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Unformatted text preview: itch is about to occur and can save state prior to the task switch. The operating system can take the responsibility for automatically saving the MMX™/FPU state as part of the task switch process (using an FXSAVE/FSAVE instruction) and automatically restoring the MMX™/FPU state when a suspended task is resumed (using an FXRSTOR/FRSTOR instruction). Here, the MMX™/FPU state must be saved as part of the task state. This approach is appropriate for preemptive multitasking operating systems, where the application cannot know when it is going to be preempted and cannot prepare in advance for task switching. The operating system is responsible for saving and restoring the task and MMX™/FPU state when necessary. The operating system can take the responsibility for saving the MMX™/FPU state as part of the task switch process, but delay the saving of the MMX™/FPU state until an MMX™ or floating-point instruction is actually executed by the new task. Using this approach, the MMX™/FPU state is saved only if an MMX™ or floating-point instruction needs to be executed in the new task. (Refer to Section 10.4.1., “Using the TS Flag in Control Register CR0 to Control MMX™/FPU State Saving”, for more information on this MMX™/FPU state saving technique.) • • 10.4.1. Using the TS Flag in Control Register CR0 to Control MMX™/FPU State Saving
Saving the MMX™/FPU state using the FXSAVE/FSAVE instruction is a relatively high-overhead operation. If a task being switched to will not access the FPU (by executing an MMX™ or a floating-point instruction), this overhead can be avoided by not automatically saving the MMX™/FPU state on a task switch. 10-5 MMX™ TECHNOLOGY SYSTEM PROGRAMMING The TS flag in control register CR0 is provided to allow the operating system to delay saving the MMX™/FPU state until the FPU is actually accessed in the new task. When this flag is set, the processor monitors the instruction stream for MMX™ or floating-point instructions. When the processor detects an MMX™ or floating-point instruction, it raises a device-not-available exception (#NM) prior to executing the instruction. The device-not-available exception handler can then be used to save the MMX™/FPU state for the previous task (using an FXSAVE/FSAVE instruction) and load the MMX™/FPU state for the current task (using an FXRSTOR/FRSTOR instruction). If the task never encounters an MMX™ or floating-point instruction, the devicenot-available exception will not be raised and the MMX™/FPU state will not be saved unnecessarily. The TS flag can be set either explicitly (by executing a MOV instruction to control register CR0) or implicitly (using the processors native task switching mechanism). When the native task switching mechanism is used, the processor automatically sets the TS flag on a task switch. After the device-not-available handler has saved the MMX™/FPU state, it should execute the CLTS instruction to clear the TS flag in CR0. Figure 10-2 gives an example of an operating system that implements MMX™/FPU state saving using the TS flag. In this example, task A is the currently running task and task B is the task being switched to. Task A Application Operating System Task A MMX™/FPU State Save Area Operating System Task Switching Code Saves Task A MMX™/FPU State Device-Not-Available Exception Handler MMX™/FPU State Owner Task B CR0.TS=1 and Task B Floating-point or MMX™/FPU MMX™ Instruction State Save Area is encountered. Loads Task B MMX™/FPU State Figure 10-2. Example of MMX™/FPU State Saving During an Operating System-Controlled Task Switch The operating system maintains an MMX™/FPU save area for each task and defines a variable (MMX™/FPUStateOwner) that indicates which task “owns” the MMX™/FPU state. In this example, task A is the current MMX™/FPU state owner. On a task switch, the operating system task switching code must execute the following pseudocode to set the TS flag according to who is the current MMX™/FPU state owner. If the new task 10-6 MMX™ TECHNOLOGY SYSTEM PROGRAMMING (task B in this example) is not the current MMX™/FPU state owner, the TS flag is set to 1; otherwise, it is set to 0.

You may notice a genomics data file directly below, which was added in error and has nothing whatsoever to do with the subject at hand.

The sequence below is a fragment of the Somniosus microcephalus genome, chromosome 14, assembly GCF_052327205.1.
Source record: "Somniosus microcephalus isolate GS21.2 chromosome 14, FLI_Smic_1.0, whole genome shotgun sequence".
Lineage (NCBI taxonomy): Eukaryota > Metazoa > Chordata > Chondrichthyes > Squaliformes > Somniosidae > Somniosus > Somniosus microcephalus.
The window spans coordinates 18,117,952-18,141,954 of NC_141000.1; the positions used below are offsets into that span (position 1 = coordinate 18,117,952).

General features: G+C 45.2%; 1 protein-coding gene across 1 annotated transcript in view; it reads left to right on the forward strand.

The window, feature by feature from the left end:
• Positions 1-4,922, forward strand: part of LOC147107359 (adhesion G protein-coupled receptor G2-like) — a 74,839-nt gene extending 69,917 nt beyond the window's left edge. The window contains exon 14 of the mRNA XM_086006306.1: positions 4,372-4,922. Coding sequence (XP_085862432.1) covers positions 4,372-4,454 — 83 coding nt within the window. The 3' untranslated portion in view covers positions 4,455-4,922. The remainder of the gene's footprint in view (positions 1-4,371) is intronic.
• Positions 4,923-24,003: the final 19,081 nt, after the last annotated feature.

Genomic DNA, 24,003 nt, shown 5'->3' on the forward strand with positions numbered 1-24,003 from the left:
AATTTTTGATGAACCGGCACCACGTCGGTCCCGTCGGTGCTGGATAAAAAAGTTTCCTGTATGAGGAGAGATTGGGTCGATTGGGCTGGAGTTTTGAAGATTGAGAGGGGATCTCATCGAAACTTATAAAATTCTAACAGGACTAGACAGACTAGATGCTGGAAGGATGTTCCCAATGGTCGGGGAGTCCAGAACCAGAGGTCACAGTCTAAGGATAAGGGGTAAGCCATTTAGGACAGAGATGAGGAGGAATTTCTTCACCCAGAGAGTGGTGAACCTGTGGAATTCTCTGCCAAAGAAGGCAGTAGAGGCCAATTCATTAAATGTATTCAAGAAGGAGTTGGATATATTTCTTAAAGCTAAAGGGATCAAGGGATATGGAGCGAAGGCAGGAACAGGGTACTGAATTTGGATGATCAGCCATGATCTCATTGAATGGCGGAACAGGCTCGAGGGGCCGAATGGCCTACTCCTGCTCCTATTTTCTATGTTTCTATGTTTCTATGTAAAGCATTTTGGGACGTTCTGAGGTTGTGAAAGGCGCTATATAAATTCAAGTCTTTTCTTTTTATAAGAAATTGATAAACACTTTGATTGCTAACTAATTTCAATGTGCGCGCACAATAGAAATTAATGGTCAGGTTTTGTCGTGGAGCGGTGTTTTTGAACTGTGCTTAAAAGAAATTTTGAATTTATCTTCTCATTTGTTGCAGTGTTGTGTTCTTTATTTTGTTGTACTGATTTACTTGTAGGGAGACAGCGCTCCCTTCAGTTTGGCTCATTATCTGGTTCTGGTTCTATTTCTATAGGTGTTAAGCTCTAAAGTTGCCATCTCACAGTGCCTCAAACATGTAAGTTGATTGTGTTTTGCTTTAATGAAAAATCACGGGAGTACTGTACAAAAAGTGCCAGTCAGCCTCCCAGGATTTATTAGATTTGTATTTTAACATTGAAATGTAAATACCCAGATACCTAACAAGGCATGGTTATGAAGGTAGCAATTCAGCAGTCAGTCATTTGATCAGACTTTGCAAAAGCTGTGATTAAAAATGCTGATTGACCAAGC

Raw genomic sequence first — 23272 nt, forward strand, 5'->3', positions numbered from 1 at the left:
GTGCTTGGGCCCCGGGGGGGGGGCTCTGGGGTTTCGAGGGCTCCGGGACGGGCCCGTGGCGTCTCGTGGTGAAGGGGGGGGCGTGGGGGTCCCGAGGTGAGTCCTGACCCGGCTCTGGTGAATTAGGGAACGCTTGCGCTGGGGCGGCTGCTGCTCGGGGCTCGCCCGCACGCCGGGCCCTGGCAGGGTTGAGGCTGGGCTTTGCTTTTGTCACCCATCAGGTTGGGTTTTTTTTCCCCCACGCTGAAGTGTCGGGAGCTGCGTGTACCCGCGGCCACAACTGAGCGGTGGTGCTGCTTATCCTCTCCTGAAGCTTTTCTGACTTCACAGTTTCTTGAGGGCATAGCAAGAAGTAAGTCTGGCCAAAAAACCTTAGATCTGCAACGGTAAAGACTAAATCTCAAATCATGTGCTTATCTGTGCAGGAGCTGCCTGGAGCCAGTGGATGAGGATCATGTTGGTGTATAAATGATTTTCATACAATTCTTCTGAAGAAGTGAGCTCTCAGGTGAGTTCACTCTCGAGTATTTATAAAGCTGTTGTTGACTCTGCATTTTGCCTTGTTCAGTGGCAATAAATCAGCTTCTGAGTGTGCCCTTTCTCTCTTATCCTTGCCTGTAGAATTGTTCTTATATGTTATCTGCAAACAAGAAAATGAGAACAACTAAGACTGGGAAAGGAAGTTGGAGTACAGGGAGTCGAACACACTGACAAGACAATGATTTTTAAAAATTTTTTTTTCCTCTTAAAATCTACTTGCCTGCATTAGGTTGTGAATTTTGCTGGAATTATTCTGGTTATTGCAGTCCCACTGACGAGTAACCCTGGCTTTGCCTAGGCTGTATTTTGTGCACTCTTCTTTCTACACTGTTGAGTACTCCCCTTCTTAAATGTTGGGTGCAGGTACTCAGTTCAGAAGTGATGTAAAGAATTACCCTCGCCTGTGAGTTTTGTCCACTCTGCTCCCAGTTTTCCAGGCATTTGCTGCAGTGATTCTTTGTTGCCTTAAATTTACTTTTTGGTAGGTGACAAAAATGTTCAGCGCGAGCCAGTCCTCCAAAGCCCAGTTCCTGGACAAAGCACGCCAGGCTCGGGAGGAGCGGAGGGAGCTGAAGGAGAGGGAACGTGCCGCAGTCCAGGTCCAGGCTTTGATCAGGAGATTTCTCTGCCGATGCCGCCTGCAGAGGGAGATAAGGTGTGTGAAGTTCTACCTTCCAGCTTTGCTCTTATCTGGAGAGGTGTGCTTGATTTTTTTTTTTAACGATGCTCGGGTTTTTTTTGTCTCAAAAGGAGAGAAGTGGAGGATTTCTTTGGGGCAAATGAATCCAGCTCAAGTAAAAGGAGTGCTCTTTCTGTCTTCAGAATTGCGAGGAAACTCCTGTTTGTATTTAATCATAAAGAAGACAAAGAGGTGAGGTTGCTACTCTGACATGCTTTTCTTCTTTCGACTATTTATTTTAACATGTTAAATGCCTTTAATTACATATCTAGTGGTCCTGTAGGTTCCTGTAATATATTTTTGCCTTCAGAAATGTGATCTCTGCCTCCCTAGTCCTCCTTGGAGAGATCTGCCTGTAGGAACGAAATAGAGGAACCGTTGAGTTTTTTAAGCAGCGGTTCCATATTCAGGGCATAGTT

IF Task_Being_Switched_To ≠ MMX/FPUStateOwner THEN CR0.TS ← 1; ELSE CR0.TS ← 0; FI; If a new task attempts to use an MMX™ or floating-point instruction while the TS flag is set to 1, a device-not-available exception (#NM) is generated and the device-not-available exception handler executes the following pseudo-code.
CR0.TS ← 0; FSAVE “To MMX/FPU State Save Area for Current MMX/FPU State Owner”; FRSTOR “MMX/FPU State From Current Task’s MMX/FPU State Save Area”; MMX/FPUStateOwner ← Current_Task; This handler code performs the following tasks: • • • • Clears the TS flag. Saves the MMX™/FPU state in the state save area for the current MMX™/FPU state owner. Restores the MMX™/FPU state from the new task’s MMX™/FPU state save area. Updates the current MMX™/FPU state owner to be the current task. 10.5. EXCEPTIONS THAT CAN OCCUR WHEN EXECUTING MMX™ INSTRUCTIONS
MMX™ instructions do not generate floating-point exceptions, nor do they affect the processor’s status flags in the EFLAGS register or the FPU status word. The following exceptions can be generated duri...
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This note was uploaded on 06/07/2013 for the course ECE 1234 taught by Professor Kwhon during the Spring '10 term at University of California, Berkeley.
- Spring '10